• Robert HARVEY has a photograph proving that there are Sheep at the Fair on Geo-graph, taken in October, 2018. This was the 780th fair at Corby.
  • Corby held a hiring for servants in May and November.
  • Corby was a station on the main line of the Great Northern Railway in 1853. The misdelivery of luggage due to other Corby's in the midlands led the railway to call this station "Corby Glen."
  • Robert HARVEY has a photograph of the Fighting Cocks Public House on Geo-graph, taken in October, 2015.
  • J. THOMAS has a photograph of the Woodhouse Arms on Geo-graph, taken in October, 2013. This establishment was remodeled and re-opened around 2012.

Land & Property

  • William Harvey WOODHOUSE, Esq., was lord of the manor and held most of the parish property in 1853. The owner before him was Charles Thomas CLIFFORD.
  • Other landowners in the 1870's included the Baroness WILLOUGHBY de ERESBY, the HARDY brothers, S. WILKINSON and W. H. BRANSTON.
  • In 1913, Robert W. GORDON was lord of the manor.


  • Near the church is a moated mound, the former site of a castellated mansion. No trace of the building remains.
  • For over a hundred years the Manor House served as the Vicarage. The House is described as Jacobean with Elizabethan portions.


  • See our Maps page for additional resources.

You can see maps centred on OS grid reference TF001249 (Lat/Lon: 52.812363, -0.516299), Corby (Corby Glen) which are provided by:


Military History

  • A replica of St. Martin's Cross of Iona in Cornish Grey granite was erected on the green as a memorial to the men of the parish who perished in World War I. The cross was dedicated by the Earl of Ancaster on 13 December 1920.
  • Robert HARVEY has a photograph of the War Memorial on the green on Geo-graph, taken in May, 2017.

Military Records

The following names are listed by the Imperial War Museum for the WWI cross (first name, rank and unit from Commonwealth War Graves database):

  1. Abbott, Lionel Pinkington, Lieut., 7th Lincs. Regt.
  2. Adcock, F J, priv., 1st. Lincs. Yeomanry
  3. Burnett, Albert Ernest, priv., 15th Durham Light Inf.
  4. Clark, E
  5. Clark, E
  6. Cocks, F
  7. Cupit, William Warren, lcprl, 2nd Lincs. Regt.
  8. Dawson, L
  9. Hill, J
  10. Houghton, A. (possibly Albert, born Corby, 1894)
  11. Houghton, Frederick, priv. 1st Lincs. Regt.
  12. Linford, T
  13. Martin, G
  14. Matsell, Claude Albert, priv., 2nd Lincs Regt.
  15. Matsell, Urban Ernest, priv., 6th. Somerset Light Inf.
  16. Palmer, Cyril George, priv., Duke of Cornwall's Light Inf.
  17. Palmer, William Parker, priv., 1st Grenadier Guards
  18. Pinder, George, priv., 1/4th Lincs Regt.
  19. Stanton, T. (possibly Thomas, born Renvon, Cheshire, 1881)
  20. Taylor, A. J. (possibly Albert J., born Corby 1895)
  21. Townsend, C
  22. Townsend, T
  23. Wass, F. (possibly Frank, born Corby, 1883)
  24. Watson, A

There is one Commonwealth War Grave from World War II in St. John's churchyard:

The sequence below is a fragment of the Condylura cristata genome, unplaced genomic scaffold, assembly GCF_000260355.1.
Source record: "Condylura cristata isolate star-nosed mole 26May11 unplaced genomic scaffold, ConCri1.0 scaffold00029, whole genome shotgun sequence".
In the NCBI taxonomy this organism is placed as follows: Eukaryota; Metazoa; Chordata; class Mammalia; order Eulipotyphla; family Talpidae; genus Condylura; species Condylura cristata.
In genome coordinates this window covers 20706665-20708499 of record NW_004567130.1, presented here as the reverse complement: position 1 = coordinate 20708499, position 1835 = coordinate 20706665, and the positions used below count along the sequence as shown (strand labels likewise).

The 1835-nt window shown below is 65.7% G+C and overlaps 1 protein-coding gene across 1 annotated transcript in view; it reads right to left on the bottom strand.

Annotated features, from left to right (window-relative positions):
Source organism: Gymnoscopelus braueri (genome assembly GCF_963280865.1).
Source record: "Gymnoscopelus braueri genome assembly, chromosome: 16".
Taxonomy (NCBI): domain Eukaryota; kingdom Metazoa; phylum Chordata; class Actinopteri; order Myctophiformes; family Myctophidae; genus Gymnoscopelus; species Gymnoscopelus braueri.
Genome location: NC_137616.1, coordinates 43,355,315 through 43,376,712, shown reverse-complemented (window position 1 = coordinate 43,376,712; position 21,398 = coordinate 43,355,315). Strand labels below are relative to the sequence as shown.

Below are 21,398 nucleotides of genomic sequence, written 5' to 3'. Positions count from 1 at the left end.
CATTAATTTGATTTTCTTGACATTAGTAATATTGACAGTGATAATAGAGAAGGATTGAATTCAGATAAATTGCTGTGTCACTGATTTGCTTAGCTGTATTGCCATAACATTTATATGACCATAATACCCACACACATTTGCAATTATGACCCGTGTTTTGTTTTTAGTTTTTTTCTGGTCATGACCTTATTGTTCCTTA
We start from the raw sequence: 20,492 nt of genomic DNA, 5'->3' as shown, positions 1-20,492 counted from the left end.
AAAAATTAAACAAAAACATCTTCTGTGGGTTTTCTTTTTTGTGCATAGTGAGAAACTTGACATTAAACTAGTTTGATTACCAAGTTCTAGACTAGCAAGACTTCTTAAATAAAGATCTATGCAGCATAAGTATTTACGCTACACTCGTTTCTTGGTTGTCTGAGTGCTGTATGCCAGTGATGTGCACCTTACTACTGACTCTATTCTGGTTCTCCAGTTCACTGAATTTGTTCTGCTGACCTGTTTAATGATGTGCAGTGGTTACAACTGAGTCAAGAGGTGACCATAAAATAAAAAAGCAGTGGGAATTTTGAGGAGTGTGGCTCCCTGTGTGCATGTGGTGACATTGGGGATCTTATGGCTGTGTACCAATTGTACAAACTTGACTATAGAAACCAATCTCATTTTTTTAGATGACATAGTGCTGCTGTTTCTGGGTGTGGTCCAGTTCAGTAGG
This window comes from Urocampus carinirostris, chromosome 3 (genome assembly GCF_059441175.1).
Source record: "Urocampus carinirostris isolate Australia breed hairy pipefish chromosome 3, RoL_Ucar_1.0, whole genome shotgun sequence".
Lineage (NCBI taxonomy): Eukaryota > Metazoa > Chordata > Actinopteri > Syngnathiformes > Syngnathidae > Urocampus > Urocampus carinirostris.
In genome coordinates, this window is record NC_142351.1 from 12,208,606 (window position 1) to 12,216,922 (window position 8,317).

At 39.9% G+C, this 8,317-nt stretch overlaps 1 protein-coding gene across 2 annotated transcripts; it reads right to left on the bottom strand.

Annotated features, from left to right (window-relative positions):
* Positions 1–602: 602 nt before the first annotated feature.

1. Eric G. GRIFFITHS, able seaman, Royal Navy (HMS Nelson), age 20, died 23 Mar. 1942. Son of Frederick T. and Dorothy G. GRIFFITHS.

Names, Geographical

  • It was for centuries simply known as Corby. But when the railways came there was confusion with other towns of the same name, so the railways decided to call the town "Corby Glen". The name means "wooded place".
    [A. D. Mills, "A Dictionary of English Place-Names," Oxford University Press, 1991]
  • "Corby Glen" was officially accepted as an alternative name in 1956.

Politics & Government

  • This place was an ancient parish in Lincolnshire and became a modern Civil Parish when those were established.
  • The parish was in the ancient Beltisloe Wapentake in the South Kesteven division of the county, in the parts of Kesteven.
  • You may contact the local Parish Council regarding civic or political matters, but they are NOT staffed to assist you with family history searches.
  • For today's district governance, contact the South Kesteven District Council.

Poor Houses, Poor Law

  • Care of the poor dates back to 1209 when part of the parish was enclosed. The rest of the enclosure came in 1767.
  • Bastardy cases were heard in the Bourne petty session hearings on Mondays.
  • DAY's charity of 1723 generated £8 yearly in 1919, was expended that year in scholarships to the grammar school.
  • After the 1834 Poor Law Amendment Act, this parish became part of the Bourne Poor Law Union.


Year Inhabitants
1086 270
1801 436
1831 654
1851 535
1861 818
1871 786
1891 745
1901 718
1911 710
1921 664
1931 650
1991 607


  • A Free School was founded here in 1669 by Charles READ, primarily for teaching boys reading, writing, arithmetic and Latin. He provided additional funds to bind out "said boys as apprentices, or otherwise promoting them." In 1880, the school was reconstituted, but it closed in the early 1900's.
  • Robert HARVEY has a photograph of the Charles Read Grammar School on Geo-graph, taken in June, 2010.
  • The Charles Read school building was built in 1669. It was converted to the Willoughby Gallery and Library some time in the 1900s. Robert HARVEY has a photograph of the 17th Century architecture on Geo-graph, taken in July, 2018.
  • In 1723, Richard DAY founded a spinning school for the education of ten poor girls.
  • In 1875, a School Board was formed.
  • In 1877, the Public Elementary school was built to house 150 children, with average attendance about 110.
  • In 1881, a Catholic school was built with a capacity for 120 children, but only about 40 ever attended.
  • For more on researching school records, see our Schools Research page.